I have been through every single topical medication and every antibiotic prescribeable for acne.  In addition, I’ve also adjusted my diet, washed my face three times a day, and got acne-clearing facials in an effort to try to clear my skin.  But the problem with cystic acne is that no amount of topical creams, antibiotics or facials will get rid of them.

It’s not just about looking like a model, or feeling like I had to live up to a standard of beauty.  Every day through my teenage years, I had to deal with groupings of breakouts on my face, or a cyst deep in the dermis that would take two weeks to fully disappear.  No matter how much or what kind of makeup I used, I couldn’t cover up my breakouts.  Because I have very fair and very delicate skin, every single cyst, and nearly every breakout has left a scar.  Without full-coverage makeup, I have purple marks all over my cheeks and my chin in a color-coded map of the history of my breakouts.  I have cysts in my scalp that cause me to cry out in pain if I’m not careful when running a brush through my hair.

I believe in loving the skin that you’re in; but when you can’t look co-workers and bosses in the face because you are embarrassed and convinced that all they can see is a cyst, there is no amount of self-love that can take that humiliation away.  Employers and clients don’t take you seriously if you are covered in acne.  And when it comes to getting jobs, I certainly would not have gotten a second interview if I had a serious breakout that I couldn’t cover up.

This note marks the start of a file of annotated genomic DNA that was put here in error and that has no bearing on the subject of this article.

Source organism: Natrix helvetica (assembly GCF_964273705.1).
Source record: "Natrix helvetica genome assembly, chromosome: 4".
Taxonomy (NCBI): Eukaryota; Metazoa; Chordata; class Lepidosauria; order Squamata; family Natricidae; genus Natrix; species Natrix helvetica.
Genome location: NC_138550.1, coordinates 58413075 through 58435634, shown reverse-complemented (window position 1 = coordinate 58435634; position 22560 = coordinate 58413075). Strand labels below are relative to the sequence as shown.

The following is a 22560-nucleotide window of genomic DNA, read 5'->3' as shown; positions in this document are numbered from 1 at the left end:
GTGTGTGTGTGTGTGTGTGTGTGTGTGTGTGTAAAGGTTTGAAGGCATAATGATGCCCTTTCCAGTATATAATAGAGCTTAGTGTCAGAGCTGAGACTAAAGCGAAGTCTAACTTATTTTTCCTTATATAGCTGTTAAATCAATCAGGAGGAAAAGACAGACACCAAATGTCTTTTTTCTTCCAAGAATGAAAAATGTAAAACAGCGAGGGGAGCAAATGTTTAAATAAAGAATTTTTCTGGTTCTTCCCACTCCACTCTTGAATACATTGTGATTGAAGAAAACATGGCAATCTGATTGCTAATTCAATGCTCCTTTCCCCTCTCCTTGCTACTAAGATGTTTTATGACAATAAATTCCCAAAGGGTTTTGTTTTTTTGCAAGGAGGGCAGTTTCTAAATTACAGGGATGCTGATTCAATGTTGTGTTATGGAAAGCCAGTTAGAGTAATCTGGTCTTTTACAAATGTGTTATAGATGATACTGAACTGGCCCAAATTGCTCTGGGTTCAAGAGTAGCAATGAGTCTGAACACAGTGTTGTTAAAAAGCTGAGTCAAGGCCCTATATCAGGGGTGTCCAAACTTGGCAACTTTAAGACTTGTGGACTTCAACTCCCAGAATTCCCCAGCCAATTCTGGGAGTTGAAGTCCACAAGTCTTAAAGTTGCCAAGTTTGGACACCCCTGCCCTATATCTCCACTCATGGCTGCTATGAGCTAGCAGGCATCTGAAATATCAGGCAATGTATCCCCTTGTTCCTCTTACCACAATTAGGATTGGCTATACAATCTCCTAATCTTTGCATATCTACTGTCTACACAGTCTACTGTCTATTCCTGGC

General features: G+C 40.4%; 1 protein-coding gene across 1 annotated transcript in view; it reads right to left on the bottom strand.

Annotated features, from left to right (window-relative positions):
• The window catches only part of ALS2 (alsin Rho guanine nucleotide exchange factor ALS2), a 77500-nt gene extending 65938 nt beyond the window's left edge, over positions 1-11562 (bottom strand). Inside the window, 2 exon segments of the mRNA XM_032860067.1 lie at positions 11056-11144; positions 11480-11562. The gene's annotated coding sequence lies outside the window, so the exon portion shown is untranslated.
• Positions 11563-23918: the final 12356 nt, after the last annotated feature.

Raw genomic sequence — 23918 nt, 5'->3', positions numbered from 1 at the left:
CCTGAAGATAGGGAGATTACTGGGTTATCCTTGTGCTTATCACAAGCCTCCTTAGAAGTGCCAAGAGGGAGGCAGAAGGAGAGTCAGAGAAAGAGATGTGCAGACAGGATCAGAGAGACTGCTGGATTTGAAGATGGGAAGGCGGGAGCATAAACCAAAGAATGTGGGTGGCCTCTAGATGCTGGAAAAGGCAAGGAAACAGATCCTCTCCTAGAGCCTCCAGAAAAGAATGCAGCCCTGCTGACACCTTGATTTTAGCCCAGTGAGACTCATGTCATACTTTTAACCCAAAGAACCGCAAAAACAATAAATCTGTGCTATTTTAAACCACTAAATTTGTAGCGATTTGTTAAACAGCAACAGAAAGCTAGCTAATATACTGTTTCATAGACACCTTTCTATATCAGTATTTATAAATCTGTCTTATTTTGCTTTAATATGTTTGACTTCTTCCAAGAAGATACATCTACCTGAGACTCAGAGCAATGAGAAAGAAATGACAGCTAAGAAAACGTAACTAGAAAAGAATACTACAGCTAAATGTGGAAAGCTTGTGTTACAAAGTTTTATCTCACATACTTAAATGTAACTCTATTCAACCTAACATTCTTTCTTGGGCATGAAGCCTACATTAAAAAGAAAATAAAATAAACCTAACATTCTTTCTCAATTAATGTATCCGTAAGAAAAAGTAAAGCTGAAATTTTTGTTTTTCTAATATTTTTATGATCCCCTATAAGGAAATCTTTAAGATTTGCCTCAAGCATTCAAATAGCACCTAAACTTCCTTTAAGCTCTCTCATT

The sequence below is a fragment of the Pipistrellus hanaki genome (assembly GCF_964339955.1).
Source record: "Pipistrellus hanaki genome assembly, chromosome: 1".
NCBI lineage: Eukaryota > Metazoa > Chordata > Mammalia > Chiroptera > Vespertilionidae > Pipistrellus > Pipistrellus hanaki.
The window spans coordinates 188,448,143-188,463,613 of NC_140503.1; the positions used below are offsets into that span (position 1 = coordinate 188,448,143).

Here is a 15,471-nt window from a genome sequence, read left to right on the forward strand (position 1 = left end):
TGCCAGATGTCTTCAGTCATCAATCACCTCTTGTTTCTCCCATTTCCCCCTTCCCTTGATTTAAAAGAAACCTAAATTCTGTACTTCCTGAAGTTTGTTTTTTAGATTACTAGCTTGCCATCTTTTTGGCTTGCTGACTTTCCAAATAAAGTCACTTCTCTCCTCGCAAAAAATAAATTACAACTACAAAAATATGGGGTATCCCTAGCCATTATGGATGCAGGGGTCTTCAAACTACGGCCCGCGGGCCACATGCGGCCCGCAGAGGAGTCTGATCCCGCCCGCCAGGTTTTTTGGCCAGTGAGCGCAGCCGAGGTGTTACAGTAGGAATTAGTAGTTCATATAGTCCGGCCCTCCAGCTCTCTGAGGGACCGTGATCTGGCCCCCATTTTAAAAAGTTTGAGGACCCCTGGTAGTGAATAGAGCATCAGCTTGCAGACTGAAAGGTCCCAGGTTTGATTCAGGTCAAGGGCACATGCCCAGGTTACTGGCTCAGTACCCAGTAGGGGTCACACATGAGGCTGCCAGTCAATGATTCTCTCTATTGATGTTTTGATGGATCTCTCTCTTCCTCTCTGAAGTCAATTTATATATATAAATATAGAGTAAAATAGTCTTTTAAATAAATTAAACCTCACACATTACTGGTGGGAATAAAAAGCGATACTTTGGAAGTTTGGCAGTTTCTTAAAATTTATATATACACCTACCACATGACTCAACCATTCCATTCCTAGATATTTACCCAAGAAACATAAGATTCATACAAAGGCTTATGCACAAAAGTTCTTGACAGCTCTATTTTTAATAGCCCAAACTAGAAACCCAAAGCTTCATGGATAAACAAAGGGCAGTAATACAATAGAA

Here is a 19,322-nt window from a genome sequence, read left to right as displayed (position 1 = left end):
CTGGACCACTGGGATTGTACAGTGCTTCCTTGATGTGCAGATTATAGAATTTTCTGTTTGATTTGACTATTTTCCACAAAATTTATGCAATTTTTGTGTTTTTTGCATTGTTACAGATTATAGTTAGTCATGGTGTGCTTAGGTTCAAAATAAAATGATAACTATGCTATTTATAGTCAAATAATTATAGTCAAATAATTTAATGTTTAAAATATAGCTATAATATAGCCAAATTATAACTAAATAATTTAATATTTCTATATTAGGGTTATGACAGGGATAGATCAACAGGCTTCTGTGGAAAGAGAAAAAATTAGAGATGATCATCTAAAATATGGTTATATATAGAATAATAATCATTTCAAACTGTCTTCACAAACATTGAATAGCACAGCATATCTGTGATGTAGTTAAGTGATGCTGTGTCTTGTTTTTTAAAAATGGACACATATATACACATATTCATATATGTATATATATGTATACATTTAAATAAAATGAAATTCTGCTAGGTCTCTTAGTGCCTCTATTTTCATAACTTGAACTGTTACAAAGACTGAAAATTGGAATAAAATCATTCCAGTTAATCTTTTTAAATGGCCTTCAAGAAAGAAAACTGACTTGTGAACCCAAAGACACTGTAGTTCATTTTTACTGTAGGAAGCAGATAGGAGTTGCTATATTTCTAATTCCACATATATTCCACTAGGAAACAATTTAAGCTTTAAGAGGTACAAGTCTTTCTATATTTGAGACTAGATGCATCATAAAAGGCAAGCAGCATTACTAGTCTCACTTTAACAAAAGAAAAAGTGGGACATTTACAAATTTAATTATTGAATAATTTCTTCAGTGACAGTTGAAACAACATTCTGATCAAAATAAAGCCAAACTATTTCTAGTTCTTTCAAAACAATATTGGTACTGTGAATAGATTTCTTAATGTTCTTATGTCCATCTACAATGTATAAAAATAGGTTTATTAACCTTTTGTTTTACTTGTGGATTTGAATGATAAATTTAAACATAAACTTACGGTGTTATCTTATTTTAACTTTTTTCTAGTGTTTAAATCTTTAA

I was 21 when I started my first course of Accutane.  It was the first time in ten years that I had clear skin.  It was tough trying to find a lip balm that would actually help with my perpetually-chapped lips, and the moisturizer that I had to use on my skin was very expensive, but it was worth it to have clear skin for the first time in years.  And it was worth it to go through that time so that I could not have to worry about another acne-medicated face wash again.

Everything changed when I got a Mirena IUD.  Suddenly, I had an influx of hormones that I didn’t have before.  I was able to wax some of the excess hair, but the acne came back.  It wasn’t as bad as before, but about as painful, and particularly embarrassing for work in a field where I see people every day.  All of the original feelings of humiliation and self-loathing came back, as acute and as tear-inducing as when I was a teenager and in college.  (In the back of my head, when I finished my first course of treatment with Accutane, I always sort of knew that I would have to go on it again.  There are a lot of patients who take multiple courses of Accutane therapy.)